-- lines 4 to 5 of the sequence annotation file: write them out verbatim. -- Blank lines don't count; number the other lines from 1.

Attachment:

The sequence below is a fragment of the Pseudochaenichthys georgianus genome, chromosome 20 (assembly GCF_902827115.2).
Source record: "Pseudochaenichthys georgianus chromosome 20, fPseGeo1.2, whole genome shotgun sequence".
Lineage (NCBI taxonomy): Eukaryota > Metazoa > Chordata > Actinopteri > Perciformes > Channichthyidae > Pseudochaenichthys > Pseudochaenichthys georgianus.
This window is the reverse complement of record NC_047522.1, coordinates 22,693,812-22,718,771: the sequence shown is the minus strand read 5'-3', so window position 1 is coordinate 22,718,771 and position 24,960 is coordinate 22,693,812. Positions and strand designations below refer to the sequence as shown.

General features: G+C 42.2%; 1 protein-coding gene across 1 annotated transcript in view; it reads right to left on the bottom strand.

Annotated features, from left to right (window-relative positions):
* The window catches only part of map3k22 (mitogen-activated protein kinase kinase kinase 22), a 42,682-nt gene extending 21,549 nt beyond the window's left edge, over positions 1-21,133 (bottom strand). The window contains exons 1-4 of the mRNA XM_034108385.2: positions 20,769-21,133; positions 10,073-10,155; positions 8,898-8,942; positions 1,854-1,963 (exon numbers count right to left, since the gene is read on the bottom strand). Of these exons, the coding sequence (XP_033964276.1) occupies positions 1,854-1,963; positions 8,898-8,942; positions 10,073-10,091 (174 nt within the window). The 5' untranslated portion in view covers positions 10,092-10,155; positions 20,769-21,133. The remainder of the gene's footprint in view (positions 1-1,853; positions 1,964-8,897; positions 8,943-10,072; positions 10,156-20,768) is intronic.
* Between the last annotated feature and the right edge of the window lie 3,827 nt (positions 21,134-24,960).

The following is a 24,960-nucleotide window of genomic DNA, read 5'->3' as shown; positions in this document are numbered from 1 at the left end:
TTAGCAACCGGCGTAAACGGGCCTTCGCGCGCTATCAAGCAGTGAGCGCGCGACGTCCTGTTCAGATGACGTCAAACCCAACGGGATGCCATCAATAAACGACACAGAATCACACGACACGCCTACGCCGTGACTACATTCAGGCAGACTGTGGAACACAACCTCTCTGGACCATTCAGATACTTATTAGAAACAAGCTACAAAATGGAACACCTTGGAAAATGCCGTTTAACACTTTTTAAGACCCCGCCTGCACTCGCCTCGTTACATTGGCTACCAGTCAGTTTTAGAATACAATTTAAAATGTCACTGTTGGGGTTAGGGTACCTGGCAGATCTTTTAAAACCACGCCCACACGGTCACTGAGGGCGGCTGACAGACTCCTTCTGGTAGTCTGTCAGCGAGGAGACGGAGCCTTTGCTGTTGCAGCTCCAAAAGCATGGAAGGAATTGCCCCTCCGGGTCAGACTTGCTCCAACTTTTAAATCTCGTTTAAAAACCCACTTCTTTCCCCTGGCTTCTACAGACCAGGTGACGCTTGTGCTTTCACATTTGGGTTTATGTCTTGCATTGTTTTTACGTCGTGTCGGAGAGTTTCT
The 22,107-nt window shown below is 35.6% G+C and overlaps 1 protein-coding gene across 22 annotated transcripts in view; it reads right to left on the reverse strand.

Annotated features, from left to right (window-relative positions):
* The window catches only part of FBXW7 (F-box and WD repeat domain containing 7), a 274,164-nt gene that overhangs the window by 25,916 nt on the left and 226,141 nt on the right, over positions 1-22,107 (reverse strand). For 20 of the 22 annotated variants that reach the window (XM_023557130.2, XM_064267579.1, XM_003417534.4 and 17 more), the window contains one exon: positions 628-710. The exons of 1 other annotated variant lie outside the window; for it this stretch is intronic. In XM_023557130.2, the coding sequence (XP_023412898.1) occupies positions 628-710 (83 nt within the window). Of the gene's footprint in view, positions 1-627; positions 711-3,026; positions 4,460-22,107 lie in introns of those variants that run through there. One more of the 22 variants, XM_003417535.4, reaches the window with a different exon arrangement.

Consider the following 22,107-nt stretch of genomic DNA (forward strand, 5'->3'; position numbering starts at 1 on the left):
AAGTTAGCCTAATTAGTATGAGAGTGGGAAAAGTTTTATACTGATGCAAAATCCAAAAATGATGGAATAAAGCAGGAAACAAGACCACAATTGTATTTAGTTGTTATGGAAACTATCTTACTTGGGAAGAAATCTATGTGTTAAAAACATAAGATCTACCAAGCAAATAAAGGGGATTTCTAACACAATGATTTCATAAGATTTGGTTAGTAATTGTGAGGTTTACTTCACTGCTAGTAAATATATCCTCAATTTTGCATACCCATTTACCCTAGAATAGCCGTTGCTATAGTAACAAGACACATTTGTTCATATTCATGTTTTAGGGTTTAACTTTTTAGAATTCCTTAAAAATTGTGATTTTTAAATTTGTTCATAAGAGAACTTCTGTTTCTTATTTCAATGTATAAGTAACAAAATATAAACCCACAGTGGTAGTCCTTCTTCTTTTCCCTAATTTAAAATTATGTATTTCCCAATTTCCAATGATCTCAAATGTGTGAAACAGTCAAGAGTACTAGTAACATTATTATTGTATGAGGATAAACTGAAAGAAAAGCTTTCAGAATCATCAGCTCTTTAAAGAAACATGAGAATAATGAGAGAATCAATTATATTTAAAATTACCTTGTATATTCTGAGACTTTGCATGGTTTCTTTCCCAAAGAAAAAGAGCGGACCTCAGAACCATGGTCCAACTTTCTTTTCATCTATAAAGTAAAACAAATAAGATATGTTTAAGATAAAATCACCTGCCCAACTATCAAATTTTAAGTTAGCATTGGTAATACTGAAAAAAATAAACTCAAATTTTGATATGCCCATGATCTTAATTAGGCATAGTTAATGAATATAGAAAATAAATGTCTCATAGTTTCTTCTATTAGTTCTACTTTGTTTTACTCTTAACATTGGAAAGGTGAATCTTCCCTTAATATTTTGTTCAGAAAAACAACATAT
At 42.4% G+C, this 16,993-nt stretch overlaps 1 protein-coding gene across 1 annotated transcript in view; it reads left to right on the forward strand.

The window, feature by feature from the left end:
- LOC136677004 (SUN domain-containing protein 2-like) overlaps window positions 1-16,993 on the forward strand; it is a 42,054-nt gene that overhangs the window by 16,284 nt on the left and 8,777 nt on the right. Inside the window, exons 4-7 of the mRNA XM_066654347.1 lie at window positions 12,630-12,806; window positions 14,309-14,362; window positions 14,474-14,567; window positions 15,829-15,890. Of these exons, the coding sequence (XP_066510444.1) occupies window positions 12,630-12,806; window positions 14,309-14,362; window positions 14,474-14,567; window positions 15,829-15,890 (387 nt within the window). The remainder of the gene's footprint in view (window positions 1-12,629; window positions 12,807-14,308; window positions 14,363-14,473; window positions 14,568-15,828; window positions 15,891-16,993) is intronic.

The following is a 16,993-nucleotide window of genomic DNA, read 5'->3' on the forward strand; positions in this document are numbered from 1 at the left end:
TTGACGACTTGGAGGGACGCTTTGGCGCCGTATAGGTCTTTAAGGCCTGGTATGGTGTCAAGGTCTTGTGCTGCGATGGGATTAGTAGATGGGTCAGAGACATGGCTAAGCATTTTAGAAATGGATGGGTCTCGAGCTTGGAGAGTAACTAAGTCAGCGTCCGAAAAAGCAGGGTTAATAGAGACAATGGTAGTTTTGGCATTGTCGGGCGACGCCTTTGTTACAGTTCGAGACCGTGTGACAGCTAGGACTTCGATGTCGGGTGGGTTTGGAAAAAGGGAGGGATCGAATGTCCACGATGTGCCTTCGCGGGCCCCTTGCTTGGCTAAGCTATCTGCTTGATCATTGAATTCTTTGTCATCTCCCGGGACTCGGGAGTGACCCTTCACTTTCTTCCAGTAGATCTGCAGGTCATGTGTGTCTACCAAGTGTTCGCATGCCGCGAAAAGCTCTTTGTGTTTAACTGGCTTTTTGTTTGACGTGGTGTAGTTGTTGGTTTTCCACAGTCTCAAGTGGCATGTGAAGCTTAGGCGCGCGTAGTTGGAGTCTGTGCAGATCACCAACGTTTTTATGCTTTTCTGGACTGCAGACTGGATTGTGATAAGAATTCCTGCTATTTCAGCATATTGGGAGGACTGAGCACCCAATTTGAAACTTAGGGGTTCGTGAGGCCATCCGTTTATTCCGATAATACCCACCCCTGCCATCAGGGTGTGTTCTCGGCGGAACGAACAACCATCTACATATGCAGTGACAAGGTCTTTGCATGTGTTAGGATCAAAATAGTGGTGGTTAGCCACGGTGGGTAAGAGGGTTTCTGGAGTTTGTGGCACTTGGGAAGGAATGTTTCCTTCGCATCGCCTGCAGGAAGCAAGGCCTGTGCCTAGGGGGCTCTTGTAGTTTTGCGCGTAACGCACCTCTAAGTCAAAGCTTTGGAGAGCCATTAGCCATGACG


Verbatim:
This window is the reverse complement of record NC_047522.1, coordinates 22,693,812-22,718,771: the sequence shown is the minus strand read 5'-3', so window position 1 is coordinate 22,718,771 and position 24,960 is coordinate 22,693,812. Positions and strand designations below refer to the sequence as shown.

General features: G+C 42.2%; 1 protein-coding gene across 1 annotated transcript in view; it reads right to left on the bottom strand.